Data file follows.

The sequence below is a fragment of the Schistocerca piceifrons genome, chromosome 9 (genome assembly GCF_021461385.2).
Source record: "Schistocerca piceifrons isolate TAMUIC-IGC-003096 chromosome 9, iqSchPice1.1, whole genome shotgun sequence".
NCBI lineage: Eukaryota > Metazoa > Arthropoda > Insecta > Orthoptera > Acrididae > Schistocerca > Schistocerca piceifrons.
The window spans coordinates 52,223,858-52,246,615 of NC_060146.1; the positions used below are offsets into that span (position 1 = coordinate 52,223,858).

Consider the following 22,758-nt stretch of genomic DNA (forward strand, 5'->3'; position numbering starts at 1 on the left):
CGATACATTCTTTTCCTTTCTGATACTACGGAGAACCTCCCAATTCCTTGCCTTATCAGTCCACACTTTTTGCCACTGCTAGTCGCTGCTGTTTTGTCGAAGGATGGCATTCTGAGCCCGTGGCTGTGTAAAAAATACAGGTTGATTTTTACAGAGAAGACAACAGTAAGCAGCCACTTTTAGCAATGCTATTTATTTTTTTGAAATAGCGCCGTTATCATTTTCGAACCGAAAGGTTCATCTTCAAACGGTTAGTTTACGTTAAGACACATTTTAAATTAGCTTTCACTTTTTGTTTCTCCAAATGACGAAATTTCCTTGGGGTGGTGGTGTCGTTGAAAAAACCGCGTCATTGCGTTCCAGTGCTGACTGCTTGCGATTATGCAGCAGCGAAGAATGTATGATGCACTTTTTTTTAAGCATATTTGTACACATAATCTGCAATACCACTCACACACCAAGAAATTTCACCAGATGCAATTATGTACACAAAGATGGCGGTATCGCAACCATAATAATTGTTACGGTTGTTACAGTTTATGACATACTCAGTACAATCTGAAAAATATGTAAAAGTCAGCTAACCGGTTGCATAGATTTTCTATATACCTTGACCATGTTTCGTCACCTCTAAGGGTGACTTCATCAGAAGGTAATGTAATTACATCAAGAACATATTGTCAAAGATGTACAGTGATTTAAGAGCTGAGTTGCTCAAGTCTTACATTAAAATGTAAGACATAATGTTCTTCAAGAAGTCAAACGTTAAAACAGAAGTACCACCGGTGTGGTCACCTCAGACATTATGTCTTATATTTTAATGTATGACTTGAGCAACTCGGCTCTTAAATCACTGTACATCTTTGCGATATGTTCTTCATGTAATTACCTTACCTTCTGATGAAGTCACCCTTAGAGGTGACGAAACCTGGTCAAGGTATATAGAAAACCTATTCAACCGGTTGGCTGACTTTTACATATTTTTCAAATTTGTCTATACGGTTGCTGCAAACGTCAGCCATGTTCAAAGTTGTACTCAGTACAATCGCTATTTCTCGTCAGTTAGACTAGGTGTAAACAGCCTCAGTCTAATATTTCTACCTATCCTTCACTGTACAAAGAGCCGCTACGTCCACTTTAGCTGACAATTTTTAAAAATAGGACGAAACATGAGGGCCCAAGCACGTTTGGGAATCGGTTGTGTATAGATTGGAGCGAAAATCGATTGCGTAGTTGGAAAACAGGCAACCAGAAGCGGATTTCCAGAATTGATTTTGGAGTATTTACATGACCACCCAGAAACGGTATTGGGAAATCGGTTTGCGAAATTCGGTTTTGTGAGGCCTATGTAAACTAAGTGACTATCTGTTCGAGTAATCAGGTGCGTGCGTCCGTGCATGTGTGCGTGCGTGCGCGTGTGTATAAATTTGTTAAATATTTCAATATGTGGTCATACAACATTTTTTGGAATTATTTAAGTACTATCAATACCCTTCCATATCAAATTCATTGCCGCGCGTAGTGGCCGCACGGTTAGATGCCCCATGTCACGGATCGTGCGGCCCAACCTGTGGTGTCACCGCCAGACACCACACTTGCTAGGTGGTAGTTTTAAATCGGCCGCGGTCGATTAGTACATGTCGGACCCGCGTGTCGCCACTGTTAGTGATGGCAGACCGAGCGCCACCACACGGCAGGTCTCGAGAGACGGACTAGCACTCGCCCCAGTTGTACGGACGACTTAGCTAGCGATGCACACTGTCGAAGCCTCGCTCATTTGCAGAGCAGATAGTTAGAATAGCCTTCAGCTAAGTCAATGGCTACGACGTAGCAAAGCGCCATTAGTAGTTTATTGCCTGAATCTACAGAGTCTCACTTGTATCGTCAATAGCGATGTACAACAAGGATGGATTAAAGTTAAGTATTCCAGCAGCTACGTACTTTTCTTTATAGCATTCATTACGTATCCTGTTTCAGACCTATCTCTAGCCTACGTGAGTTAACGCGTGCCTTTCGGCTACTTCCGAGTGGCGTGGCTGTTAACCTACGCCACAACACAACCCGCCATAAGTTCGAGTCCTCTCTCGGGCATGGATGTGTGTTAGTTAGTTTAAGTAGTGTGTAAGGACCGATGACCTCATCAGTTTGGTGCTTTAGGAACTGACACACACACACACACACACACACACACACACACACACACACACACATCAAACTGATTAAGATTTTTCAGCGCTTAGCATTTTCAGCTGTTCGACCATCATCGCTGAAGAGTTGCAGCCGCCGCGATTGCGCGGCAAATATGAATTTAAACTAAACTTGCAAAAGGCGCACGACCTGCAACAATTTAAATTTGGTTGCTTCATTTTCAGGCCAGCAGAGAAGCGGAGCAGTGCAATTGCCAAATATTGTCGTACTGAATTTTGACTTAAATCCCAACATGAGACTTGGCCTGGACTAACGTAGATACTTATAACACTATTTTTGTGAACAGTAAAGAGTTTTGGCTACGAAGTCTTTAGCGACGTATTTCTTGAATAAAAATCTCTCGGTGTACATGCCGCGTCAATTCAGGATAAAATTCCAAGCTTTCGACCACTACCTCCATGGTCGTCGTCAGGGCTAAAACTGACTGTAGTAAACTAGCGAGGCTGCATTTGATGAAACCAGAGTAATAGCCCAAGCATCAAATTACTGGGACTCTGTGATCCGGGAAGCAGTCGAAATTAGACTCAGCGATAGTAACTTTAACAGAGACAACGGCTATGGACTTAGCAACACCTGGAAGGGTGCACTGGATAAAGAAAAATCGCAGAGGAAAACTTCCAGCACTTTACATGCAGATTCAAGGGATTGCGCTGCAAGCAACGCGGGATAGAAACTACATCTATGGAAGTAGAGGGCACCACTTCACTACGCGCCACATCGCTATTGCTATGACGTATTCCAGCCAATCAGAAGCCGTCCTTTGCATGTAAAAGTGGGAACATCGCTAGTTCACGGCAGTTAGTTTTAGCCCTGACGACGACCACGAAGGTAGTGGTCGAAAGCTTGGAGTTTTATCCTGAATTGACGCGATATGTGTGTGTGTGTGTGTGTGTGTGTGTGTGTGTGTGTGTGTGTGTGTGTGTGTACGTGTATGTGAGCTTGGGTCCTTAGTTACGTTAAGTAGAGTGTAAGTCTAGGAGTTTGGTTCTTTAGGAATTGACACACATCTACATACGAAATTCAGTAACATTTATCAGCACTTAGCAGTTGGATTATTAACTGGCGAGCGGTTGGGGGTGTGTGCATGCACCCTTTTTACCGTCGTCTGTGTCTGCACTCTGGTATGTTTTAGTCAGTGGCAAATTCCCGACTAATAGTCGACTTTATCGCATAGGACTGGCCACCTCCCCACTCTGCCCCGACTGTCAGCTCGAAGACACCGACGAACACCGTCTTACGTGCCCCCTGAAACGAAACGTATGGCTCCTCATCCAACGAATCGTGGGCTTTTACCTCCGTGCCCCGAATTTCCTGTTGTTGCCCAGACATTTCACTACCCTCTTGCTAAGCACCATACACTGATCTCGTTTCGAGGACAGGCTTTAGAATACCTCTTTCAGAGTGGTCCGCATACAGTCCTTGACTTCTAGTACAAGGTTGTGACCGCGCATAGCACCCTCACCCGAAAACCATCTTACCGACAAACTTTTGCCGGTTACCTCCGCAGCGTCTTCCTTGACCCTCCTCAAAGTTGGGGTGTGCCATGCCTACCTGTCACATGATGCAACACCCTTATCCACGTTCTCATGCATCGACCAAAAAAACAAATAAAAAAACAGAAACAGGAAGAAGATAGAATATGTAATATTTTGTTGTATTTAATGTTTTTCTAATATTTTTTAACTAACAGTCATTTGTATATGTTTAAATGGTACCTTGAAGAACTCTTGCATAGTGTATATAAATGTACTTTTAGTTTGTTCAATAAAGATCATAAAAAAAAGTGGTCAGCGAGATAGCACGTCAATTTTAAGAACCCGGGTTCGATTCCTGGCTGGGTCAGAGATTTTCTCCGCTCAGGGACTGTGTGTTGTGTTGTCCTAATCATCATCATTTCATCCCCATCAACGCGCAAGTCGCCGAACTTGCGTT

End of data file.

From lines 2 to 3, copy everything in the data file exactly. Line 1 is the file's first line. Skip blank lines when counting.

Source record: "Schistocerca piceifrons isolate TAMUIC-IGC-003096 chromosome 9, iqSchPice1.1, whole genome shotgun sequence".
NCBI lineage: Eukaryota > Metazoa > Arthropoda > Insecta > Orthoptera > Acrididae > Schistocerca > Schistocerca piceifrons.